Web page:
Orioles represent both painful end, fresh start in left-hander's career

MOYER COMES FULL CIRCLE

July 18, 1993|By Don Markus | Don Markus,Staff Writer

Maybe the thought would have crossed Jamie Moyer's mind if the Orioles still played at Memorial Stadium rather than at Camden Yards. Maybe it wouldn't have been buried as deep if so many things hadn't happened since to Moyer.

But there he was, sitting in the home team's dugout at Oriole Park on Thursday afternoon, being asked about it all. About the injury four years ago that sidetracked his career. About the irony of his resurrection this season with the Orioles.

"To this day, I don't know what happened," Moyer said. "I never really thought about it that way, but it's interesting the way things have worked out."

All he knows is this: Shortly after throwing a pitch to Mickey Tettleton in a game between the visiting Texas Rangers and the Orioles on May 30, 1989, Moyer began to experience discomfort in his left shoulder. Moyer thought it was a muscle pull.

It wasn't. A number of prominent orthopedists, including the famed Dr. Frank Jobe, diagnosed Moyer's ailment as a strained scapula. The injury, which then-Rangers manager Bobby Valentine attributed to the pitcher's mound at Memorial Stadium, caused Moyer to miss three months.

"The coaches in Texas felt that there might have been a problem with the mound, because Nolan Ryan and another of our pitchers also had some soreness after that series, but I've never had an answer," Moyer said. "All I know is that injury set me back. Three months felt like three years."

Moyer, who had won 28 games in his first 2 1/2 seasons with the Chicago Cubs and had started 3-0 with the Rangers that year, wound up with a 4-9 record and was released after going 2-6 in 1990. Thus began a two-year, four-team odyssey, all but two months of it in the minor leagues.

An 0-5 start with the St. Louis Cardinals led to a demotion to Triple-A Louisville in May 1991. Moyer didn't return to the major leagues until the Orioles called him up from Rochester in May of this year to replace injured Arthur Rhodes in the starting rotation. Moyer was out of baseball completely for six weeks last year.

"It took me a year [after the injury] to regain my arm strength," said Moyer, 30, who was invited by the Orioles to spring training as a non-roster player. "But when you get hurt and go back to the minor leagues, baseball has a way of feeling that you're not the same pitcher you once were."

It is especially true with off-speed pitchers -- "soft-tossers" they're called -- such as Moyer.

But if last season's 10-8 record and 2.86 ERA in Toledo or this year's 6-0 start with the Red Wings didn't convince the skeptics that Moyer still could pitch in the majors, the past two months have.

Back on winning track

Going into tomorrow's scheduled start against the Kansas City Royals, Moyer seemingly has put back together the pieces of a once promising career. After losing his first three starts with the Orioles, Moyer (5-4, 3.60 ERA) won five straight decisions before 4 2/3 erratic innings a week ago today against the Chicago White Sox.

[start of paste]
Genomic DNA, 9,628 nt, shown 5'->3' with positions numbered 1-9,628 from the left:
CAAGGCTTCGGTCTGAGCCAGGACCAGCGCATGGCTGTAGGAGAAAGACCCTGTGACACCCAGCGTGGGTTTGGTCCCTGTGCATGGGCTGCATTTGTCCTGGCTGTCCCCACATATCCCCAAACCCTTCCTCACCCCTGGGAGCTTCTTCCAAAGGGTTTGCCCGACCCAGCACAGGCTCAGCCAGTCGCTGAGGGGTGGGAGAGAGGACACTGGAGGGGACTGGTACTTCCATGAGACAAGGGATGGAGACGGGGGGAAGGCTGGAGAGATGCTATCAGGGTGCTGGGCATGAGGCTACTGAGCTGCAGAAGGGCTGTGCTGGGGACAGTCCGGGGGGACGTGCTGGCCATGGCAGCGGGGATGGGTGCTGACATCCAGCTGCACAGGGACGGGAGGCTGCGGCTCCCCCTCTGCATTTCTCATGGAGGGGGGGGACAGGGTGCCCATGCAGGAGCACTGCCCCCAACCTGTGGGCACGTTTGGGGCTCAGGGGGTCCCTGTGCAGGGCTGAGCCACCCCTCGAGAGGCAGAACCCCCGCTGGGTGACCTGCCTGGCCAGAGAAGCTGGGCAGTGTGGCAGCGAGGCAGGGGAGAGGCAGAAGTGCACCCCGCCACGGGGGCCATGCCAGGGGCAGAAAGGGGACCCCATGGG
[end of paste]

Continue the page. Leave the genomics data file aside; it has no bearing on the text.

"Right now he's making a lot of very good pitches," Orioles manager Johnny Oates said of Moyer.

Moyer's performance, which included three straight wins on a 10-game road trip last month, will make for some interesting decisions once Rhodes is healthy enough to return. The 23-year-old left-hander, who underwent arthroscopic knee surgery May 18, is on a rehab assignment in Rochester.

A few years ago, Moyer might have fretted more about his future and taken those concerns to the mound every time he pitched. But along the road back to the big leagues -- a trip that included the birth of two sons to Moyer and his wife, Karen -- there came a feeling that few things aside from his control were within his control.

Fatherhood, and maturity

"I used to go out there thinking, 'If I don't pitch well, am I going to be sent down, are they going to release me?' " recalled Moyer, who became a minor-league free agent after the pitching-poor Detroit Tigers did not show interest after last season. "But I've never felt that way here, even in spring training. Mentally, I feel like I'm 30, and that experience has helped me. Physically I feel like I'm 25."

Karen Moyer says her husband's struggle had its benefits in terms of their personal life. While in Louisville, Ky., he was allowed to fly home to South Bend, Ind., between starts after the birth of their first child. Though the minor-league paycheck presented burdens on a young couple used to major-league comforts, it did provide a chance for the Moyers to grow up.

"I think having two children in the minor leagues really helped; it gave him a different perspective, that baseball wasn't the only thing in his life," said Karen Moyer, whose father is former Notre Dame basketball coach Digger Phelps. "You get as excited about a 2-year-old throwing a ball than your husband. We know what's important. Jamie taught me that you take every day as it comes. You don't take anything for granted."

Baltimore Sun Articles
|
|
|
Please note the green-lined linked article text has been applied commercially without any involvement from our newsroom editors, reporters or any other editorial staff.